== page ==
Well, people get shibari and bdsm crap confused. It’s pretty normal for this to happen as the practice of shibari is not common in this country. And you are so right….I’ve had educated people proclaim that this was ‘offensive’ to humanity. Thanks, Toni. Even today, the Japanese police carry a 6 inch piece of rope within their sleeves or uniform but it’s just a token. I was intrigued that this ‘tying up of a criminal’ was so class oriented. If you were a person of some standing, you didn’t get tied at all.


  15. katiemiafrederick Says:

    SMiLes foR iT iS
    TruE ThaT
    CreaTiViTY iS
    No Target Audience as
    tHeRE iS A Science oF
    Group thiNk
    An Art of Free
    A Division is
    often iN
    buy and
    seLL no matter
    wHat Form oF
    that comes
    or last..
    iN Art EsSeNcE
    thaT fLieS oR Lands..:)


  16. ladynyo Says:

    thank you, katiemiafrederick.

    Liked by 1 person

  17. katiemiafrederick Says:



  18. Frank Hubeny Says:

    I censor myself severely and I make many revisions. The effect has to be just right and often it isn’t. The text has to be clear and short if it is prose and the meter has to work naturally if it is poetry.

    I’ve read Olsen’s Pond, the shibari series and A Seasoning of Lust. They were all well done and worth the effort you must have taken to get them right.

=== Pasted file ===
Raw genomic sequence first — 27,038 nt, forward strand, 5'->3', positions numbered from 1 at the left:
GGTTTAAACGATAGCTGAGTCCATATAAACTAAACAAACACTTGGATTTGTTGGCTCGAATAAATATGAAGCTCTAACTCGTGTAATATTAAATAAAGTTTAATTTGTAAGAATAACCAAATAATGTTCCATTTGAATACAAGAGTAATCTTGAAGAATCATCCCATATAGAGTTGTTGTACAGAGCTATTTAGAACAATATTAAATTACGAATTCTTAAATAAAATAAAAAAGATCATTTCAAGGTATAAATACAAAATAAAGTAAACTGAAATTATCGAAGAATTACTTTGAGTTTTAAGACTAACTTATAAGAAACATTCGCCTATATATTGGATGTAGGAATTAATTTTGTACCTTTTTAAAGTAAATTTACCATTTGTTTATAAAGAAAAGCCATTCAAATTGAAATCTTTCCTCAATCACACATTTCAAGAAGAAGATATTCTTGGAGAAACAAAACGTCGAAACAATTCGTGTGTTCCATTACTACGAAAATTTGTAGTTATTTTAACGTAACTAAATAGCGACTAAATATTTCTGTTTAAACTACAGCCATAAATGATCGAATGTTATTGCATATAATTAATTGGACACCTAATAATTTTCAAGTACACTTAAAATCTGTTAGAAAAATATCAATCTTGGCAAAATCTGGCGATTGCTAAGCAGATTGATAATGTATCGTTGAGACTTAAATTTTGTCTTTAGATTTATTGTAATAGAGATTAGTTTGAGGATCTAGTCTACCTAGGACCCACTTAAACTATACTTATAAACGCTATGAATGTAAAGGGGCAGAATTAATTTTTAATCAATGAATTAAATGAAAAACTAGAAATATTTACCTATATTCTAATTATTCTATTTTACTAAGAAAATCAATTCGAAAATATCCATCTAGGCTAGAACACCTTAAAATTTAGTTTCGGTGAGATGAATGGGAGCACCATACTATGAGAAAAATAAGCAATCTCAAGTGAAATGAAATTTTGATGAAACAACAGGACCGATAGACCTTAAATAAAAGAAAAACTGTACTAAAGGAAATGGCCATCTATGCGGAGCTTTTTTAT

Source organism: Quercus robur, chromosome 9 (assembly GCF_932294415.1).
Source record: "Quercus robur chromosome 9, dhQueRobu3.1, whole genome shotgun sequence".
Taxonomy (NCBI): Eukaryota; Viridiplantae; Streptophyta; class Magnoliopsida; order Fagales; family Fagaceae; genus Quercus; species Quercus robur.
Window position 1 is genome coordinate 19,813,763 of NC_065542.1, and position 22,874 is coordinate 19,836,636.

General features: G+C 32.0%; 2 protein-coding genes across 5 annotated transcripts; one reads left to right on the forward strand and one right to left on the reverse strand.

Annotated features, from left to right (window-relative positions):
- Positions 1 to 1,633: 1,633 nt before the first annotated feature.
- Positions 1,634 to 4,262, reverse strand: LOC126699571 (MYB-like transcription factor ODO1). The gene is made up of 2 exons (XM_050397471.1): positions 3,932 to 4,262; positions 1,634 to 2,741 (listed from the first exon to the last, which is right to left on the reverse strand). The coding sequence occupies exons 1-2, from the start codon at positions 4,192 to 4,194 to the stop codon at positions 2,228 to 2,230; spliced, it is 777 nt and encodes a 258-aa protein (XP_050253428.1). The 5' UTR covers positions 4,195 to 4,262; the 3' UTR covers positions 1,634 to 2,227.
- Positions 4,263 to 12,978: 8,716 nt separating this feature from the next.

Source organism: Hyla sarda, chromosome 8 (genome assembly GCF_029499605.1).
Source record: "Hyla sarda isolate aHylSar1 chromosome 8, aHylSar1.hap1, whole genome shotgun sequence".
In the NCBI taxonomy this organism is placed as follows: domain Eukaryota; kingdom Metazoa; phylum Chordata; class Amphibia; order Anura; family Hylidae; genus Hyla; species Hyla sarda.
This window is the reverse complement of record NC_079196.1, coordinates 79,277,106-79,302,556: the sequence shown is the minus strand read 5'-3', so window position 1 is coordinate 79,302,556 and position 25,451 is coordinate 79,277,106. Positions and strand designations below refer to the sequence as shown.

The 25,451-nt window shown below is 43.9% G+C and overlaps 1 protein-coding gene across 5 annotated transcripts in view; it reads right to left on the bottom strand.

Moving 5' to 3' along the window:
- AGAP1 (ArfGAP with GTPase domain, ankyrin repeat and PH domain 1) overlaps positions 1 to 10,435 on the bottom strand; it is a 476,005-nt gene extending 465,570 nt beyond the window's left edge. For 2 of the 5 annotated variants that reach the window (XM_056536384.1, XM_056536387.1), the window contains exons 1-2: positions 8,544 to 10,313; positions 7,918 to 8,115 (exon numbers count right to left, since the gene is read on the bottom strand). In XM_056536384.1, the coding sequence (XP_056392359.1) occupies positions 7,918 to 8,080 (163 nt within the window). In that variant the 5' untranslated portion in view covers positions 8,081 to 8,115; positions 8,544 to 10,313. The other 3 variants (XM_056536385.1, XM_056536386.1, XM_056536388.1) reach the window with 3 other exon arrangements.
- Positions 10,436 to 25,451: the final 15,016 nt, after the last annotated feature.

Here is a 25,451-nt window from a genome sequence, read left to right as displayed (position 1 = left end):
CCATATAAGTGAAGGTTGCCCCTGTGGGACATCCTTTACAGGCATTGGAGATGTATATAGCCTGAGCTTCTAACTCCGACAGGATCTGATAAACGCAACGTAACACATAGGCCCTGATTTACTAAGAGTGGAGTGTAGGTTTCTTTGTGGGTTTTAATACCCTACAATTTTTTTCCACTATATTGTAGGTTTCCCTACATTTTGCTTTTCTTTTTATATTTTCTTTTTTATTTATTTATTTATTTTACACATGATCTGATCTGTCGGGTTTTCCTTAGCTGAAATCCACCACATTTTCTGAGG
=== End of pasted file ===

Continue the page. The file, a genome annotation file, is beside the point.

Liked by 1 person

  19. ladynyo Says:

    LOL! Well, Frank, those three works or series ….were mostly hit and miss. Now? I wish I had censored myself better. At least gone in the direction of heavy editing.
    You are so right about our work. Poetry is especially prone to misdirection or a failing. At least for me. I think sometimes we start out to say one thing in our prose or poetry and end up totally in another region. LOL! I know I do. Olsen’s Pond was an earliest piece of poetry, only maybe 10 years old now, (I haven’t been a poet long…) but it was straight from the hip. Childhood memories or experiences. Shibari Series is probably the most unliked and misunderstood piece of work I have ever done. LOL! It was about transformation and many refused to read this series because they thought it was oppressive towards women. But that is exactly the point. Transformation is necessary in most lives. And it ain’t easy. It’s a lifetime project. But I certainly appreciate a person, a reader like you, Frank, who goes deeply into the verse, etc. and pulls out nuances the author (me) never realized was in there! I always have said that i learn more from the responses, reactions of readers to my verse than I could have ever thought about. Readers in many ways complete, and reform a lot of my writing. And I believe that to be a good thing.